NZ1583 South East of Molesden South Northumberland yes 1 0
NZ1590 Abshiel South Northumberland yes 3 0
NZ1644 Click-Em-Inn Farm Durham yes 2 0
NZ1758 Gibside Durham yes 4 1
NZ1826 West Aukland Durham yes 1 0
NZ1838 Birk's Wood Durham yes 2 0
NZ1872 Prestwick South Northumberland yes 4 0
NZ1915 Low Field Durham yes 1 0
NZ1932 Hunwick Durham no 0 0
NZ1961 Derwent, Dam head Durham yes 4 1
NZ1987 Fulbeck Grange South Northumberland yes 3 0
NZ2027 Green Lane, Bishop Auckland Durham no 0 1
NZ2098 North of Eshott South Northumberland no 1 0
NZ2121 Houghton Grange Durham no 0 0
NZ2148 Charlaw Plantation Durham yes 2 0
NZ2171 Havannah Nature Reserve South Northumberland yes 2 0
NZ2182 Clifton Lane South Northumberland yes 2 0
NZ2252 Eden Hill farm Durham yes 1 0
NZ2254 Pockerley Durham yes 1 0
NZ2273 Big Waters Country Park west South Northumberland yes 2 0
NZ2373 Big Waters Country Park east South Northumberland yes 2 2
NZ2381 Nedderton South Northumberland yes 2 0
NZ2385 Paddock Hall Farm South Northumberland yes 2 0
NZ2435 Claxburn Wood Durham yes 2 0
NZ2448 Nettlesworth West Durham yes 2 0
NZ2477 Bassington Industrial Estate South Northumberland yes 2 0
NZ2830 Chilton Industrial Estate Durham yes 1 0
NZ2843 Kieper Farm Durham yes 4 0
NZ2893 West of Cresswell South Northumberland yes 6 1
NZ2924 High Copelaw Durham no 0 0
NZ2975 East Cramlington pond area South Northumberland yes 3 0
NZ2985 North Seaton Colliery South Northumberland yes 3 0
NZ2987 Summerhouse Lane South Northumberland yes 2 0
NZ3129 Nunstainton East Durham yes 1 0
NZ3143 Broomside Durham yes 2 0
NZ3213 Morton Park Durham yes 1 0
NZ3219 Moor House Durham yes 0 1
NZ3264 Hebburn Durham yes 0 1
NZ3266 Willington Quay South Northumberland yes 2 0
NZ3279 Blyth South Beach South Northumberland yes 2 0
NZ3329 Low Hardwick Farm Durham no 0 0
NZ3334 Garmondsway Durham no 0 0
NZ3359 Hylton Bridge Durham no 0 0
NZ3365 Jarrow Durham yes 2 2
NZ3461 Boldon Colliery Durham yes 2 0
NZ3524 Rafferdene Durham no 0 0
NZ3544 Hetton le Hill Wood Durham no 0 0
NZ3560 Boldon Golf Club Durham yes 2 0
NZ3566 N Sea Ferry-terminal Durham & South Northumberland yes 2 0
NZ3668 Low Lights Durham & South Northumberland yes 1 0
NZ3671 Cullercoats South Northumberland yes 3 0
NZ3735 Trimdon Grange Durham no 0 0
NZ3745 South Hetton Durham no 0 0
NZ3858 Southwick Durham no 0 0
NZ3948 Dalton Moor Durham yes 1 0
NZ3949 Seaton Durham yes 1 0
NZ4022 north-east of Carlton Durham no 0 0
NZ4029 Lumpley's Covert Durham yes 1 0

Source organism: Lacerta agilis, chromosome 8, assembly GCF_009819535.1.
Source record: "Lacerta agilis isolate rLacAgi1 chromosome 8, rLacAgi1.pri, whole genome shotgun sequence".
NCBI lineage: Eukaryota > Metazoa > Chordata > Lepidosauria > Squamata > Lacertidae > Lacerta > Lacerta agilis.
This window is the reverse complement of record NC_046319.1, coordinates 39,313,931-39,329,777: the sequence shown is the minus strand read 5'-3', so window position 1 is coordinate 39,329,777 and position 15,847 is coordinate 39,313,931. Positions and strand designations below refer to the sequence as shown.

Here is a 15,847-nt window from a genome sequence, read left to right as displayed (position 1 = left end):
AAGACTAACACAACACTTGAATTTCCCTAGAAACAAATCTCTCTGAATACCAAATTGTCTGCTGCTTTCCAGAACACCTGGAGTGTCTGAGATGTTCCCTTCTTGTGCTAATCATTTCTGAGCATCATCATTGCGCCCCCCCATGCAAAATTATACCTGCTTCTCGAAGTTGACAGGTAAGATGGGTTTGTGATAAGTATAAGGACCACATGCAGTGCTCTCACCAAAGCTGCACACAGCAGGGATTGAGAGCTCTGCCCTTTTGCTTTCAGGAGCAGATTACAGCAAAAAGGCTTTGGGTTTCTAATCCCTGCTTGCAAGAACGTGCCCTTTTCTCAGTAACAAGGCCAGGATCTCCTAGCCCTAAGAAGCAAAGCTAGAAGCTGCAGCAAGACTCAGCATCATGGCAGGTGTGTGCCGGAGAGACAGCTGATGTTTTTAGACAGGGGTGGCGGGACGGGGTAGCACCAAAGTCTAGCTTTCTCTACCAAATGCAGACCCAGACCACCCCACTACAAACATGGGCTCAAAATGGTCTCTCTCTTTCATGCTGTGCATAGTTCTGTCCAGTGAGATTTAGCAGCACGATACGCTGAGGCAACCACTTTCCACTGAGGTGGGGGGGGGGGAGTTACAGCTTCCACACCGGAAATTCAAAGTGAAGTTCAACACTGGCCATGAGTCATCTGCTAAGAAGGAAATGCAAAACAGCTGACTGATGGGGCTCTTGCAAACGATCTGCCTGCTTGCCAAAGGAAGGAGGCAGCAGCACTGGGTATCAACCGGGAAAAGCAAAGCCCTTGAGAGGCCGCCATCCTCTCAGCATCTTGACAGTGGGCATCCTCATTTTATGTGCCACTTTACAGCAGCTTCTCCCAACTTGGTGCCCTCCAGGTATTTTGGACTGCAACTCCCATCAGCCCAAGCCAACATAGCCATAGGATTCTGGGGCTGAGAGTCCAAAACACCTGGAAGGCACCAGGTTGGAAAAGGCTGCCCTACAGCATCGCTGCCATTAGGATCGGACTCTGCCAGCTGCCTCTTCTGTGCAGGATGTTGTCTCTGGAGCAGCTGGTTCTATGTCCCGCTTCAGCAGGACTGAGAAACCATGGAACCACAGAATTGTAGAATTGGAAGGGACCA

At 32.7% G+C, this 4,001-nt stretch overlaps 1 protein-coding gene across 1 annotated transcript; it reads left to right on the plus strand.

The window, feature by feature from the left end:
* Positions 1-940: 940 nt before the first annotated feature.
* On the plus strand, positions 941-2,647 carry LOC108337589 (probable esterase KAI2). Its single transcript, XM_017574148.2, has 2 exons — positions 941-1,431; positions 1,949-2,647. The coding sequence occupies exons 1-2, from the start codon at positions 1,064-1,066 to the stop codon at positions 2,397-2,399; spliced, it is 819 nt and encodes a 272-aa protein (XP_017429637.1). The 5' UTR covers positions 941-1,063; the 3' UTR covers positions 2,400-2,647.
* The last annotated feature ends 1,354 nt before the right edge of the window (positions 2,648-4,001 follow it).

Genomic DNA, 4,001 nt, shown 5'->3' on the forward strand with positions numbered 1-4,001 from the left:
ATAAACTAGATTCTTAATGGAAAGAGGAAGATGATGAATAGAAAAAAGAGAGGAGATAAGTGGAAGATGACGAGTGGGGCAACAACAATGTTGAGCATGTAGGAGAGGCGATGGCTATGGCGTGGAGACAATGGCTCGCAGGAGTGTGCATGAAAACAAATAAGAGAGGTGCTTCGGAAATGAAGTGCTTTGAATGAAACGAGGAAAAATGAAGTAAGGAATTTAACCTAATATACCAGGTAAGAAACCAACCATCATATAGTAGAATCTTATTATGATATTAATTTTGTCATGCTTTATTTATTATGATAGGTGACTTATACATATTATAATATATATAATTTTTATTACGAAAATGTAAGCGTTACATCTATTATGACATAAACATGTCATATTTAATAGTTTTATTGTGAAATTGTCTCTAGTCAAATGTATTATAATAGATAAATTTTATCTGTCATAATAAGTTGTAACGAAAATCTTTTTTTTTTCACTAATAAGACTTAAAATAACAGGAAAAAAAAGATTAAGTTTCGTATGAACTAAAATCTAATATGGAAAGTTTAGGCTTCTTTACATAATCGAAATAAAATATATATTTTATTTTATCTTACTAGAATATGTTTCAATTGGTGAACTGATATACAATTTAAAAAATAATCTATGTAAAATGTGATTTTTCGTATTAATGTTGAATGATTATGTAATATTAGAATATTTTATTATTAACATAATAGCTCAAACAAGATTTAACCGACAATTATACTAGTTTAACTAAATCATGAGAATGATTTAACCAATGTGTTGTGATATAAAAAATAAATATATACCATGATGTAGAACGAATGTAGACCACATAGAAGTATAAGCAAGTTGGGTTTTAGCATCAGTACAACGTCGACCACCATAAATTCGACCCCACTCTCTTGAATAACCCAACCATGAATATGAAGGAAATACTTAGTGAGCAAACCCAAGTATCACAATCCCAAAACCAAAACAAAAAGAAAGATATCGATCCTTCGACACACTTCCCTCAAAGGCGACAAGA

NZ4236 Hutton Henry Durham no 0 0
NZ4320 Durham Road, Stockton-on-Tees Durham no 0 0
NZ4531 Dovecote Durham no 0 0
NZ4628 Springwell House Farm Durham no 0 0
NZ4738 Green Stairs Durham yes 1 1
NZ4824 Cowpen Bewley Durham no 0 0
NZ4827 West of Greatham Durham no 0 0
NZ5027 Graythorp Durham no 0 0
NZ5131 Bellevue Durham yes 1 1

Although the goal was to survey all 200 selected squares over the four years of the survey, 35 were not surveyed and a further two were surveyed, but incompletely (Fig. 2). 339 surveys were conducted on the remaining 163 squares and 160 had at least one survey were DAFOR estimates were provided (Table 1).

Figure 1.

The temporal distribution of surveys over the four years (2010 – 2013) of the project, pooled by the week of the year that each survey was conducted.

Figure 2.

The distribution of randomly selected grid squares in Durham and South Northumberland. Selected sites that remained unsurveyed or have been inadequately surveyed over the four years are indicated. The vice county boundary data is public sector information licensed under the Open Government Licence v3.0.

Quality control: 

All records were reviewed by Quentin Groom and John Durkin upon arrival and questionable records were queried with the observer as soon as possible after receiving the observations. All data where entered into the database system Mapmate (Mapmate Ltd., UK). This data entry system validates the data upon entry, warning the user of potential incorrect dates, exceptional species and malformed or misplaced grid references. The Mapmate database also hold most of the historic observations of Northumberland's and Durham's flora and allows these to be mapped. Visualization of the distributions of observations was another tool used to locate potential errors. For taxa that are particularly difficult to identify specimens were sent to the BSBI's panel of referees and specialists. Determination details are provided with the records.

Geographic coverage

Description: 

The survey covered the Watsonian Vice Counties of Durham and South Northumberland in north-east England. The boundary of Durham follows the course of the River Tees to the south and the Rivers Tyne and Derwent to the north where it borders South Northumberland. The boundary of South Northumberland follows the River Coquet to the north, but has a less distinct boundary to the west. It largely follows the Pennine ridge along the border with Scotland and Cumberland, but in a section it also follows the River Irthing, a tributary of the River Eden.

Coordinates: 

54.450713 and 55.368047 Latitude; -2.690092 and -1.153764 Longitude.

Taxonomic coverage

Description: 

The survey covered all vascular plants and Characeae growing in the wild, whether native or alien. The taxonomy of Vascular plants follows Stace 2010. The taxonomy of the Characeae follows John et al. 2011

Temporal coverage

Data range: 
2010 1 01 - 2013 12 31.
Notes: 

The detectability and identifiability of many species varies with the season. For this reason there was a conscious effort to survey areas more than once in different seasons. This is particular relevant to lowland areas and woodland, where spring ephemerals and agricultural weeds are only visible for a short season. Fig. 1 shows the temporal distribution of surveys over the four years of the project. Surveys can be seen to be well-distributed over the whole season peaking in the main summer season, but broadly distributed.

Usage rights

Use license: 
Creative Commons CCZero
IP rights notes: